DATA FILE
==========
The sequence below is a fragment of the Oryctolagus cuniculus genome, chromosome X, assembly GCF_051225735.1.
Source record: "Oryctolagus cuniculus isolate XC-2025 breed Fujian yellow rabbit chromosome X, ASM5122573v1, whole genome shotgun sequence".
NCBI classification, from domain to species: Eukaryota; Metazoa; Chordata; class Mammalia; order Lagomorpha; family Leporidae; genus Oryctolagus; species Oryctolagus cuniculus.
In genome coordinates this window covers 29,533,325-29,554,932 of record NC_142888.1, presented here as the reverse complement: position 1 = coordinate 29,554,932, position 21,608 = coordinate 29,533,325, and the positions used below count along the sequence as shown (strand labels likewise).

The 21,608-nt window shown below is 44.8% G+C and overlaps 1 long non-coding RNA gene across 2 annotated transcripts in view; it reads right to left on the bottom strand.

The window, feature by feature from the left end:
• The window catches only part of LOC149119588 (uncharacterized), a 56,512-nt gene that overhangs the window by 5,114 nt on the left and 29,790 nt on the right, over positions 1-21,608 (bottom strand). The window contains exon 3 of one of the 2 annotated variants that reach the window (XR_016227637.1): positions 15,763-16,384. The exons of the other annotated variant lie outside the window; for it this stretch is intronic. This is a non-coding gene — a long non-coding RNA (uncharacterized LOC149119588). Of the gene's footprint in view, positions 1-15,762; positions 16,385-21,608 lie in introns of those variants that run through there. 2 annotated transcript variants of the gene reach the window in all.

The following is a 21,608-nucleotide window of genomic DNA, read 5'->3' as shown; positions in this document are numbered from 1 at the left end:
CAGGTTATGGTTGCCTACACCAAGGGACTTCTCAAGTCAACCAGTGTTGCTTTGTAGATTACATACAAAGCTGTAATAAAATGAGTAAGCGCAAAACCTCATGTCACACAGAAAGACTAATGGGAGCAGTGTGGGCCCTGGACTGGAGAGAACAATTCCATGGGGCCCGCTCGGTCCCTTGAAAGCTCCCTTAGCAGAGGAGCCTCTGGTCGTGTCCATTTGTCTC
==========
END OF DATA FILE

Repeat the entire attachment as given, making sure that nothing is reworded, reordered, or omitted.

The sequence below is a fragment of the Oryctolagus cuniculus genome, chromosome X, assembly GCF_051225735.1.
Source record: "Oryctolagus cuniculus isolate XC-2025 breed Fujian yellow rabbit chromosome X, ASM5122573v1, whole genome shotgun sequence".
NCBI classification, from domain to species: Eukaryota; Metazoa; Chordata; class Mammalia; order Lagomorpha; family Leporidae; genus Oryctolagus; species Oryctolagus cuniculus.
In genome coordinates this window covers 29,533,325-29,554,932 of record NC_142888.1, presented here as the reverse complement: position 1 = coordinate 29,554,932, position 21,608 = coordinate 29,533,325, and the positions used below count along the sequence as shown (strand labels likewise).

The 21,608-nt window shown below is 44.8% G+C and overlaps 1 long non-coding RNA gene across 2 annotated transcripts in view; it reads right to left on the bottom strand.

The window, feature by feature from the left end:
• The window catches only part of LOC149119588 (uncharacterized), a 56,512-nt gene that overhangs the window by 5,114 nt on the left and 29,790 nt on the right, over positions 1-21,608 (bottom strand). The window contains exon 3 of one of the 2 annotated variants that reach the window (XR_016227637.1): positions 15,763-16,384. The exons of the other annotated variant lie outside the window; for it this stretch is intronic. This is a non-coding gene — a long non-coding RNA (uncharacterized LOC149119588). Of the gene's footprint in view, positions 1-15,762; positions 16,385-21,608 lie in introns of those variants that run through there. 2 annotated transcript variants of the gene reach the window in all.

The following is a 21,608-nucleotide window of genomic DNA, read 5'->3' as shown; positions in this document are numbered from 1 at the left end:
CAGGTTATGGTTGCCTACACCAAGGGACTTCTCAAGTCAACCAGTGTTGCTTTGTAGATTACATACAAAGCTGTAATAAAATGAGTAAGCGCAAAACCTCATGTCACACAGAAAGACTAATGGGAGCAGTGTGGGCCCTGGACTGGAGAGAACAATTCCATGGGGCCCGCTCGGTCCCTTGAAAGCTCCCTTAGCAGAGGAGCCTCTGGTCGTGTCCATTTGTCTC